Eat Your Heart Out are an alternative punk band, made up of 5 members, with Caitlin Henry on vocals. This is the debut album of the Newcastle based band and it is comprised of 11 tracks, running for 37 minutes.
“Carousel” begins the banquet with an instrumental opening that conjures images of a carousel. This steps into a groovy heavy rock rhythm and it shares with the listener the ingredients of the meal to follow – clever writing, clear vocals, interwoven guitar riffs and excellent drumming. It’s a song about self-doubt, which will quickly forge a bond with most listeners.
“Spinning” is a lighter track and it is really catchy. I enjoyed the occasional pauses in the music, as it kept me focussed on the music. The use of harmony was very clever. “Daydream” follows, another catchy track that had me humming at first listen.
“Heavy with Envy” begins with guitars slapping you around a bit. It has a different sound to what you hear up until this point – but I was ready for that. The track speaks of needing to be satisfied with what you have and the effects of envy.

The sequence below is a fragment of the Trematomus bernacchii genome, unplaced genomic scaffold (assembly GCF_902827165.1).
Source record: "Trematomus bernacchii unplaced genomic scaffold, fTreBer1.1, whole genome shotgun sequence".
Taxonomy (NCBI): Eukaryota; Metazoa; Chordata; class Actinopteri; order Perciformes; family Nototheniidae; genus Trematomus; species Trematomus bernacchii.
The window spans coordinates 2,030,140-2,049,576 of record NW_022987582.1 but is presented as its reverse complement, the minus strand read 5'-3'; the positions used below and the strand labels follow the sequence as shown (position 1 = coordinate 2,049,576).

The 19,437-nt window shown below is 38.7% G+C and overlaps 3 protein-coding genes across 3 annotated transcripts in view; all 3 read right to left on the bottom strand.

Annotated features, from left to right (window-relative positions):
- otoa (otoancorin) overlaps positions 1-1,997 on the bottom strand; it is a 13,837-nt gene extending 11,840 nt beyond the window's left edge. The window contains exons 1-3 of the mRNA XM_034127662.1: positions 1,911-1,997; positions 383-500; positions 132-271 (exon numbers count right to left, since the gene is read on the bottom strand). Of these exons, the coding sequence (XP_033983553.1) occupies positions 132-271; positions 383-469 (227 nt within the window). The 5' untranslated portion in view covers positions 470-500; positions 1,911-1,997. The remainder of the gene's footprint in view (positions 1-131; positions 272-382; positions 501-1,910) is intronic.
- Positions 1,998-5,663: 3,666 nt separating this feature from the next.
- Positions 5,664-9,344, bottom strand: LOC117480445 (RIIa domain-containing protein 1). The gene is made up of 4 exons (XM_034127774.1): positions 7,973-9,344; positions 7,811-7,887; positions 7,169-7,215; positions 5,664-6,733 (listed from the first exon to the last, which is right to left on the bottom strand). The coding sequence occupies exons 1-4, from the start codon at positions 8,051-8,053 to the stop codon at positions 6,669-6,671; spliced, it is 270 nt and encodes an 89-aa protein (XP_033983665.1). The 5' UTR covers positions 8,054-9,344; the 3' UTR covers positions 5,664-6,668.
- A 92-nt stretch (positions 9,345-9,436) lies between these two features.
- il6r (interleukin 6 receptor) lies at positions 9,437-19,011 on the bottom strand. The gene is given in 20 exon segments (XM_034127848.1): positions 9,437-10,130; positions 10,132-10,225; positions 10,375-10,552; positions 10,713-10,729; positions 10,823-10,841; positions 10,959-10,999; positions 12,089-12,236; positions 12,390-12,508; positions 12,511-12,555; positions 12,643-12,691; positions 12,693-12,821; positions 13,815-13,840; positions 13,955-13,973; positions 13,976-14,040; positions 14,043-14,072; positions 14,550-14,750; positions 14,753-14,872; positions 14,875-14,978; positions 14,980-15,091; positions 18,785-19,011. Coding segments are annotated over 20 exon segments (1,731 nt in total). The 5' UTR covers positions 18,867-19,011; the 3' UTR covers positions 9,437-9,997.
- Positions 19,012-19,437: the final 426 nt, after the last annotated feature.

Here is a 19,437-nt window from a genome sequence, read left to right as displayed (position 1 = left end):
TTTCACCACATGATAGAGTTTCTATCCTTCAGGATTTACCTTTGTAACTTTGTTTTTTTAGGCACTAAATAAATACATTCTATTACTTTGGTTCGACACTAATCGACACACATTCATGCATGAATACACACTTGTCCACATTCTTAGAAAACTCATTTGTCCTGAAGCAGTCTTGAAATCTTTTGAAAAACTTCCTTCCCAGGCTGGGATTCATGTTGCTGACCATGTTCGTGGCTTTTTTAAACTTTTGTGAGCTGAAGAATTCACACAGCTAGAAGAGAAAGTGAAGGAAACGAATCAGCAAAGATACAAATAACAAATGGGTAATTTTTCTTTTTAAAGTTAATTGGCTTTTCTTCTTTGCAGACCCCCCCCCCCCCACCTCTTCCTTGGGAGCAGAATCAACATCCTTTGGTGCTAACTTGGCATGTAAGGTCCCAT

“Constellation” is about self-belief and understanding that you have the power in your hands. It has a grunge feel and features some really cogent drumming. The ending is particularly powerful – driving drums with guitars melting all over them.
“Closer to the Sun” has a really intriguing opening that made me sit up with its opening riff. It is the song that we all love to sing, about overcoming the narrow minded and that we won’t be beaten. The vocal range on show here was impressive.
“Blinded” bursts forth with a spicy opening and features more terrific drumming and guitar interludes. It speaks of many tangled webs and rings out at the end with distortion, morphing into the next track, “Same Stars”, a poignant song about separated love.
“Nowhere” has an entrée of distorted guitar, that is soon enriched by a melded riff. Clever drumming again serves as the perfect accompaniment. “Pear Tree” strips things back, with few instruments and no distortion – just a great voice and an acoustic guitar as the centrepieces. The harmonies again season the song. It’s a tale of lost love and of fading memories. “Cold Hands” serves as dessert, with a return to the style used throughout the album. It finishes the record on a high.
Australia has a wealth of talent and style. It resonates with us as we are a product of similar circumstances. This band has written about self-doubt, love, loss and keeping strong. It’s fresh and clever. I enjoyed the drumming, the vocals, the harmonies and the interwoven guitars.
I have dined on the offerings of some really heavy bands of late and wondered how I would engage with this album. I was really surprised that it refreshed my palate, without putting me into a diabetic coma. It left me hungry for more.
Review by Greg Noble